It is just so tired, so old and so racist. But for Giuliani and his ilk, it never gets old.

Or as Dyson said, but Giuliani did not hear, "This is a defense mechanism of white supremacy at work in your mind."

2. How come I don't get to say the same things Obama says? It's so unfair. And who elected him?

On Tuesday, two days after that marvelous performance on "Meet the Press," Giuliani was still under fire for his remarks. This hurt his feelings a great deal and he found it really unfair. What's with the double-standard, he wondered. "I said the same thing the president of the United States said, and I was accused of being a racist," he whined to CNN. "The president of the United States said because the minorities typically are subject to more crime, they need law enforcement more than anybody else. When he said it, he wasn't accused of being a racist."

Yeah, no fair. And if that law enforcement means brutalizing "minorities" and sometimes shooting them multiple times, then so be it. it's for their own good.

He then took the opportunity to remind everyone again that black people sometimes kill other black people thereby demonstrating that his thinking has in no way evolved on that matter, despite having it pointed out to him that it is actually not related to the fact that police officers enjoy near impunity for killing black people. While many found Obama's remarks in the wake of the grand jury decision did not go far enough to condemn police violence, Giuliani resented the hell out of the fact that the president dared suggest that police need to rethink their way of doing things at all.  

"When the president was talking last night about training the police, of course, the police should be trained," Giuliani said. "He also should have spent 15 minutes on training the [black] community to stop killing each other. In numbers that are incredible — incredible — 93 percent of blacks are shot by other blacks. They are killing each other. And the racial arsonists, who enjoyed last night, this was their day of glory." (Note to Rudy. White people also kill white people. In huge numbers. Something like 90 percent of white murder victims are killed by whites. Big problem.)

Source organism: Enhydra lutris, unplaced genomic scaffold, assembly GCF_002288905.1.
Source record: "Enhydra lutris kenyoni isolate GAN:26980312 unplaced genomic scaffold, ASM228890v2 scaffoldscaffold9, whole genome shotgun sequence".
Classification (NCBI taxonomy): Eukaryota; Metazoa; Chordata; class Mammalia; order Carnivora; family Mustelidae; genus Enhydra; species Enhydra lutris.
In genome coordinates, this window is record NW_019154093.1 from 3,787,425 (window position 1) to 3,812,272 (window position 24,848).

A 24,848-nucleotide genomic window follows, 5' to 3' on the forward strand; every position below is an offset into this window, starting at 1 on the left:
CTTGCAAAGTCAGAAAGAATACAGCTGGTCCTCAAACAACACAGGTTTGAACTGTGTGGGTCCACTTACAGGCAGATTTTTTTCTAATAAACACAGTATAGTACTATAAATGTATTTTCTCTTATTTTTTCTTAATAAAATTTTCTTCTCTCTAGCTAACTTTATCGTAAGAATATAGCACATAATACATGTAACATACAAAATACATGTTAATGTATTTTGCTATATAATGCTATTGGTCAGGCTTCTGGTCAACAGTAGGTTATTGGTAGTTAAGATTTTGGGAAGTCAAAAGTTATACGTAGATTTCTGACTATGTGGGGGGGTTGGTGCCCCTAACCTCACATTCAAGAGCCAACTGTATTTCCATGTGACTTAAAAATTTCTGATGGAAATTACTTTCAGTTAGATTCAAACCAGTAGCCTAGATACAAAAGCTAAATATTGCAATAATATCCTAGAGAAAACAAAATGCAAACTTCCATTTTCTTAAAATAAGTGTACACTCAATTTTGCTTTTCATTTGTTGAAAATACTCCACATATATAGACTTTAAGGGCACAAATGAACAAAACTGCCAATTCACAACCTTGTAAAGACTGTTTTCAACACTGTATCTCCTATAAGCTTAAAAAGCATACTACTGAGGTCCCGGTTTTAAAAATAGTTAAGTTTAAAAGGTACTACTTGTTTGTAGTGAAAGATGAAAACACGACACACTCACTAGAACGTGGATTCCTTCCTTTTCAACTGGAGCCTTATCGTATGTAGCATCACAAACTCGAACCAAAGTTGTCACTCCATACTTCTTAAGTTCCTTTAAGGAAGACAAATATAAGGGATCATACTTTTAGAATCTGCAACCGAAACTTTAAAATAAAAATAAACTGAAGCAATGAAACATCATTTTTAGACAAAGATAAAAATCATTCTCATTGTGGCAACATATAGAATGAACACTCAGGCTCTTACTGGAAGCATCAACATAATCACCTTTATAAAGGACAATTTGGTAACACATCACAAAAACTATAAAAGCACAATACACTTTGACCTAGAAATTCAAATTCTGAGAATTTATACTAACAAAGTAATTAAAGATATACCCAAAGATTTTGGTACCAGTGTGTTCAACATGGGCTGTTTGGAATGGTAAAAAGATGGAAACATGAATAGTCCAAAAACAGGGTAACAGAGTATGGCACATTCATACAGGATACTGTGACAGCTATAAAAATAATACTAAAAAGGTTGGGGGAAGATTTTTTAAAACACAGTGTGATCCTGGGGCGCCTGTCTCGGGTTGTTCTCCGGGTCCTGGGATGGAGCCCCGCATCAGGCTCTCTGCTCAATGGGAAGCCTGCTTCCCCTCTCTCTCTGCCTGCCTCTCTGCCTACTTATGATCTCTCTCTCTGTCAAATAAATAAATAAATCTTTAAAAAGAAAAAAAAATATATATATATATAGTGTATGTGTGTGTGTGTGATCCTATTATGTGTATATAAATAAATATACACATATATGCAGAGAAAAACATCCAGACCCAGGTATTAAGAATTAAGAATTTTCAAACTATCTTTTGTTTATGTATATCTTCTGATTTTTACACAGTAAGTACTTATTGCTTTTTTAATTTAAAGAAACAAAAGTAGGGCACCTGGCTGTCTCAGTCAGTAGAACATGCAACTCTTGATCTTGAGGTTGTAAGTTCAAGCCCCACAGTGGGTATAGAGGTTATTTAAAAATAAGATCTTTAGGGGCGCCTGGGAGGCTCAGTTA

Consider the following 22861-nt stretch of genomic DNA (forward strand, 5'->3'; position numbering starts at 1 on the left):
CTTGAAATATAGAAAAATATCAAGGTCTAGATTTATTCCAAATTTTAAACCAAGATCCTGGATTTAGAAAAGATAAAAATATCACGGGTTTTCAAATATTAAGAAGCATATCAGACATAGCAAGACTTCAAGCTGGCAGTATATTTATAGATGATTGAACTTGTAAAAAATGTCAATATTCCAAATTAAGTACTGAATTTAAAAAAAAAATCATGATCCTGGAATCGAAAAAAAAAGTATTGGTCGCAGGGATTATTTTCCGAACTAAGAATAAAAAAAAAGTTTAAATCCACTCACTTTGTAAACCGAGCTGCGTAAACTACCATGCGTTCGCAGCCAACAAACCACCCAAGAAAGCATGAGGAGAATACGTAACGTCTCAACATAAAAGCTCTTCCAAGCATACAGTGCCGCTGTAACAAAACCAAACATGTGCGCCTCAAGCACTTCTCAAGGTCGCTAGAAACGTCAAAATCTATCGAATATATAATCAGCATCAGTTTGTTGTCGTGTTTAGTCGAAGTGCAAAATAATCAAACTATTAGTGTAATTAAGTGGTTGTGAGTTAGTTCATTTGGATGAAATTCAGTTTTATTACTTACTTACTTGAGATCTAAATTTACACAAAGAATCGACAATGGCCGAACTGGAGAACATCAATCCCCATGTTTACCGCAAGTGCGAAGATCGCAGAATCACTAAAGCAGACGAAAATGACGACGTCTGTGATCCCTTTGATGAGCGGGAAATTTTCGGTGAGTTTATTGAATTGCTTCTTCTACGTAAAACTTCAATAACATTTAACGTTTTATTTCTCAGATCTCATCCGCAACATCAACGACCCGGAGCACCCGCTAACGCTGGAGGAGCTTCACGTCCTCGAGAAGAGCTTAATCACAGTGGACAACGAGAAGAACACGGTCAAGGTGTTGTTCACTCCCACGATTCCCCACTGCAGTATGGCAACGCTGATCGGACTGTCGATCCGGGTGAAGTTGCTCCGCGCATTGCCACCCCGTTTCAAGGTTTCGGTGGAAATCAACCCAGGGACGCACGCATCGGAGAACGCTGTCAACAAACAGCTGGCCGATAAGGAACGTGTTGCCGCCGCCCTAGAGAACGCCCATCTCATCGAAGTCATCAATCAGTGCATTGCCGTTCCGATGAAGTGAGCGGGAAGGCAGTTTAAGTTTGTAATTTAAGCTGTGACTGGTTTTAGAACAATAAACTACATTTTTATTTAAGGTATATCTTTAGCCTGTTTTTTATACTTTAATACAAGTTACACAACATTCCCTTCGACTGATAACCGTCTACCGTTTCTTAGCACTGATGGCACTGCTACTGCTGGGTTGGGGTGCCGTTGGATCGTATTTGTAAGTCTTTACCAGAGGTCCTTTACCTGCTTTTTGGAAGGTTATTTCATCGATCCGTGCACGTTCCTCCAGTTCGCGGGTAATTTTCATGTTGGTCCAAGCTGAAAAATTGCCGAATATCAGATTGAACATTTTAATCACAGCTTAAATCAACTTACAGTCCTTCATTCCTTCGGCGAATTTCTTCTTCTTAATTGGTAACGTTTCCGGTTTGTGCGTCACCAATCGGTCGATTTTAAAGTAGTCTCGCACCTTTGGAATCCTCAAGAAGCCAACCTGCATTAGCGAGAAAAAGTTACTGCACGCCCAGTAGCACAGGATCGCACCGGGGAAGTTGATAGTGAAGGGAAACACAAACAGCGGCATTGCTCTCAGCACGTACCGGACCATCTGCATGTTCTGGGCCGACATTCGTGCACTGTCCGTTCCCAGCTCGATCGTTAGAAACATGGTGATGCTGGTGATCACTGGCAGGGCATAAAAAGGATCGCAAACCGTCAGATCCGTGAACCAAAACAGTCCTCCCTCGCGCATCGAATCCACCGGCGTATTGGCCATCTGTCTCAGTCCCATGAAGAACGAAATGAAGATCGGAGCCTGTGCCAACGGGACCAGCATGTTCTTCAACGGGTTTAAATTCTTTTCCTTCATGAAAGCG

3. The grand jury reached the "correct" verdict.

Funny how the once-zealous prosecutor, some have said overzealous, was clearly rooting for no prosecution in this case. But given his expressed views on how black people require white control, it is hard to imagine a scenario in which Giuliani would condemn a white officer for killing one of those "savages." So, it appears that Giuliani's racism, white supremacy and love for cops overrides his prosecutorial zeal.

Information and dispassionate analysis is not really needed when you have already made up your mind, and there is little doubt that Giuliani's mind was made up a long time ago. So he was ready to go when CNN invited him on after the grand jury declined to indict.

"I believe it was a correct verdict," Giuliani said on CNN Tuesday. "In fact, I think it was the only verdict the grand jury could reach."

(Note: given the facts that have since emerged about prosecutor Bob McCulloch's presentation of the case to the grand jury, a presentation that seemed designed to guarantee there would be no indictment, Giuliani could be technically correct on this one. Not that he has in any way criticized McCulloch for making it a slam dunk for the jury not to indict.)

Also, facts and information don't really enter into Giuliani's statement. He just knows what is "correct." 

"As a prosecutor, you couldn't possibly have won that case," Giuliani pronounced from on high. "They would've been destroyed at trial by a halfway competent defense lawyer, because of all the inconsistencies."

He added: "If you can't prove probable cause, how are you going to prove it beyond a reasonable doubt when the witnesses are contradicting themselves?"

See how he slings around those legal terms? He went to law school, you know.

4. Officer Darren Wilson had to go on TV to tell his side of the story.